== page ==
Clinical trails are an important first step in advancing medical science. A clinical trail is defined as a scientific study that determines whether a specific medical procedure, device, like those used in spine surgeries, or treatment is effective and safe for humans. While most people are familiar with the term, there’s often a need for clarity when it comes to what’s involved with a typical clinical trial.
From Lab Tests to Human Tests
Clinical trials usually start as laboratory tests involving animals such as mice and rats. If initial studies on test animals show promise, then clinical trails on humans are often approved to determine if similar results can be achieved. For safety reasons, human trials typically involve:
• Smaller groups of people
• Individuals who are otherwise healthy beyond the condition that’s involved with the study
• Careful observations by qualified medical personnel
Clinical Trial Basics
A clinical trial is headed by a lead investigator who is often a scientist or medical doctor. The lead investigator assembles a research team that usually includes other healthcare professionals, including doctors and nurses. Clinical trials can take place in hospitals, doctors’ offices, or at university or college facilities. Sponsors of such studies often include:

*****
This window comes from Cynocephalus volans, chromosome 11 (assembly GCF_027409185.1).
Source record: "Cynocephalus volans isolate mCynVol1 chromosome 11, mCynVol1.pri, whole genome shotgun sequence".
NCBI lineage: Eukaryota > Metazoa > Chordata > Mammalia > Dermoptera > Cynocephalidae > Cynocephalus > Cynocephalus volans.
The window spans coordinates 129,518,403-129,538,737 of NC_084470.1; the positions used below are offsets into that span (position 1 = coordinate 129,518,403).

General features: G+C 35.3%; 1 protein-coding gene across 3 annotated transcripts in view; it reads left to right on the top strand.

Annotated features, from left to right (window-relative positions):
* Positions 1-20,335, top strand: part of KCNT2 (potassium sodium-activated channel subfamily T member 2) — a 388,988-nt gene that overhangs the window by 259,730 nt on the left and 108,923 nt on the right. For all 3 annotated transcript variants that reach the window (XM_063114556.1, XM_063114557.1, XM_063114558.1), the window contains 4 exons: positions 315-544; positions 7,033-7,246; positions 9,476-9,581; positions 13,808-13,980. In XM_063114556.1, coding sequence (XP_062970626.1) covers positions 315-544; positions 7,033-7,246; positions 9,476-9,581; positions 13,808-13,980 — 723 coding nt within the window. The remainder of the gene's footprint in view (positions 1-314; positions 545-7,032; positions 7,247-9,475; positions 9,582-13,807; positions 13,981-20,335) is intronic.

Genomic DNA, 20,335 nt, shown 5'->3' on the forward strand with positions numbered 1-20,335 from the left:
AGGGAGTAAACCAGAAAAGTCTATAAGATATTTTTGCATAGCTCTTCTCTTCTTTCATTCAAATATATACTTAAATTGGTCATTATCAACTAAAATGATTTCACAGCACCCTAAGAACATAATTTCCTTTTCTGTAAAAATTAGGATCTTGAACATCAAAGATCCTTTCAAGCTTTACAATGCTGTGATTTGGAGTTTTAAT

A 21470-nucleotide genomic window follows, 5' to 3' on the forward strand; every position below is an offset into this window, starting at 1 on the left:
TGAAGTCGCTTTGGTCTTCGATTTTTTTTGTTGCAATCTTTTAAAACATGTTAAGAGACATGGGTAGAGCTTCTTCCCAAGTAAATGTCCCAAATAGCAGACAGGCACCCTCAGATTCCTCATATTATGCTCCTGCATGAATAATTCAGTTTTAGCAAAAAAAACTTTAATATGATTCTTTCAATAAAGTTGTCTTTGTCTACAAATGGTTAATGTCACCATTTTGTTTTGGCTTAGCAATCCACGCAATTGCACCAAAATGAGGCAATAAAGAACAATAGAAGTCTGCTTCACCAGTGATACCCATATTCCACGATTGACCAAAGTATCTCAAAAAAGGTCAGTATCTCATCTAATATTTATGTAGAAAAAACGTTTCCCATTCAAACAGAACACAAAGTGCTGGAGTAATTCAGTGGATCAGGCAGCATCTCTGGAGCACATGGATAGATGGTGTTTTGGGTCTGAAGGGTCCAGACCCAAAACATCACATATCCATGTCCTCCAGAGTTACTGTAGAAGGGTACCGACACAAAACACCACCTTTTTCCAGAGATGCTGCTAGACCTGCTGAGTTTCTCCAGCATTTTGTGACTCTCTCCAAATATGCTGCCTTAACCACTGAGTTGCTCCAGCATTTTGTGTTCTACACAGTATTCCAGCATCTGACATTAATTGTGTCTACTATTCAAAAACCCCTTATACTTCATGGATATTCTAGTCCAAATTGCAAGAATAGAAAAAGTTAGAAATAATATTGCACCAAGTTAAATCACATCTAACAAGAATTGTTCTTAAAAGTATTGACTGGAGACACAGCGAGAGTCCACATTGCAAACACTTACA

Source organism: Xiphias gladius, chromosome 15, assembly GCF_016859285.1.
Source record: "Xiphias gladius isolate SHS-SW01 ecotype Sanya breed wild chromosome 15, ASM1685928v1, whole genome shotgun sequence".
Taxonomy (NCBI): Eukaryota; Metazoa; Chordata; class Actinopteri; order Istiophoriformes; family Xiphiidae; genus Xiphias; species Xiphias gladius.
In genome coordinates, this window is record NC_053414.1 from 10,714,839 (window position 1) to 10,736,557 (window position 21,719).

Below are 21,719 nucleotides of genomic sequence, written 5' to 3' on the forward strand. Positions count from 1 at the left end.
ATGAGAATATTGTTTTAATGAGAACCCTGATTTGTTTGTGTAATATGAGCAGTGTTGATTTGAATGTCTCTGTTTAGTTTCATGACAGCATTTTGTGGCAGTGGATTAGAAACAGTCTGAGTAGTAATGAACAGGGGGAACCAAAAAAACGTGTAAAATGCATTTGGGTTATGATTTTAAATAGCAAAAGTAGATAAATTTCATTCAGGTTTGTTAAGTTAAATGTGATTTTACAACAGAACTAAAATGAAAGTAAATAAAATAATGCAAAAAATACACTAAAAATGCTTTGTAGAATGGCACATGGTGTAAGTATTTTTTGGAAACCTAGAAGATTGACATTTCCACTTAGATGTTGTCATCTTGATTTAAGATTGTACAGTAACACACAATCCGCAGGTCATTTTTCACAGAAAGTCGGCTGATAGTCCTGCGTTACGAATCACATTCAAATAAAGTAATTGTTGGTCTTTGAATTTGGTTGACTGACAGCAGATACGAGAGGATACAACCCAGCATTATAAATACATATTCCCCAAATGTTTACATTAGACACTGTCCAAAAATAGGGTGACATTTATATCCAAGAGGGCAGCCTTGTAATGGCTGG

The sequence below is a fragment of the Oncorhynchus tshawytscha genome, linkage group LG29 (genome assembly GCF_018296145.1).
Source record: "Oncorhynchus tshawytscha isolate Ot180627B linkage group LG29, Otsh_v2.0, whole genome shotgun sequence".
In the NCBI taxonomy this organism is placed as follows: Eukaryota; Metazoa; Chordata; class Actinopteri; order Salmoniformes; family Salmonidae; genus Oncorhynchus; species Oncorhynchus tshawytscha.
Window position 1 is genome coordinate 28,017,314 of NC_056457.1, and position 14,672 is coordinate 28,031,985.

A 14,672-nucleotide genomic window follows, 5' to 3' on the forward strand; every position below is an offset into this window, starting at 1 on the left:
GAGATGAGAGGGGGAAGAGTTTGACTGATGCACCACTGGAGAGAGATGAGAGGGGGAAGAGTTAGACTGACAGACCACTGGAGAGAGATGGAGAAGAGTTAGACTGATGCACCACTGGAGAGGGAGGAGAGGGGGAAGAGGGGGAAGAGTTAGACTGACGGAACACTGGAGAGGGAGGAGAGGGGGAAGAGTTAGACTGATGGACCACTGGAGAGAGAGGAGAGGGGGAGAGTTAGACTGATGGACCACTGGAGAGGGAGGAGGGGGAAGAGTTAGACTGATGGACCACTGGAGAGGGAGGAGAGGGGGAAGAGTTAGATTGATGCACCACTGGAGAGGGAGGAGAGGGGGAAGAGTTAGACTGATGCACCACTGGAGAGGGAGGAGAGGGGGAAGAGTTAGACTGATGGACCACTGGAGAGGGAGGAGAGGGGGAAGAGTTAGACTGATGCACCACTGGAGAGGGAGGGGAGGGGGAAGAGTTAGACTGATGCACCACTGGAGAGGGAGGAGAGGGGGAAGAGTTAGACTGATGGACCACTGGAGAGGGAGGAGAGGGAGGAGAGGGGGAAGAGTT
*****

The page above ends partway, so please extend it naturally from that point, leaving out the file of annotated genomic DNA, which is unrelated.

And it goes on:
• Pharmaceutical or medical device companies
• Universities or university medical centers
• Local, state, or federal health agencies
How Participants Are Selected
There is typically a detailed screening process to determine who is eligible to participate in a clinical trail. Some trials may involve participants who have the condition being studied while other studies may focus on people are at risk for developing the condition being studied. Participants will be told:
• How long the study will last
• What risks are involved with the study
• What compensation they will receive
Establishing a Control Group
Clinical trials often include what’s termed a “control group,” or participants selected for the purpose of comparison with other subjects in the study. The control group may consist of healthy individuals who do not have the condition being studied or who are at risk for developing the condition. The control group may also include individuals who are being treated with a different procedure or participants who are given a placebo medication.
Participants in clinical trials sign an informed consent document. However, they may withdrawal from the study at any time. The purpose of clinical trails is to gather useful information to improve early detection and treatment of various conditions or advance the approval process for new medical devices or procedures.
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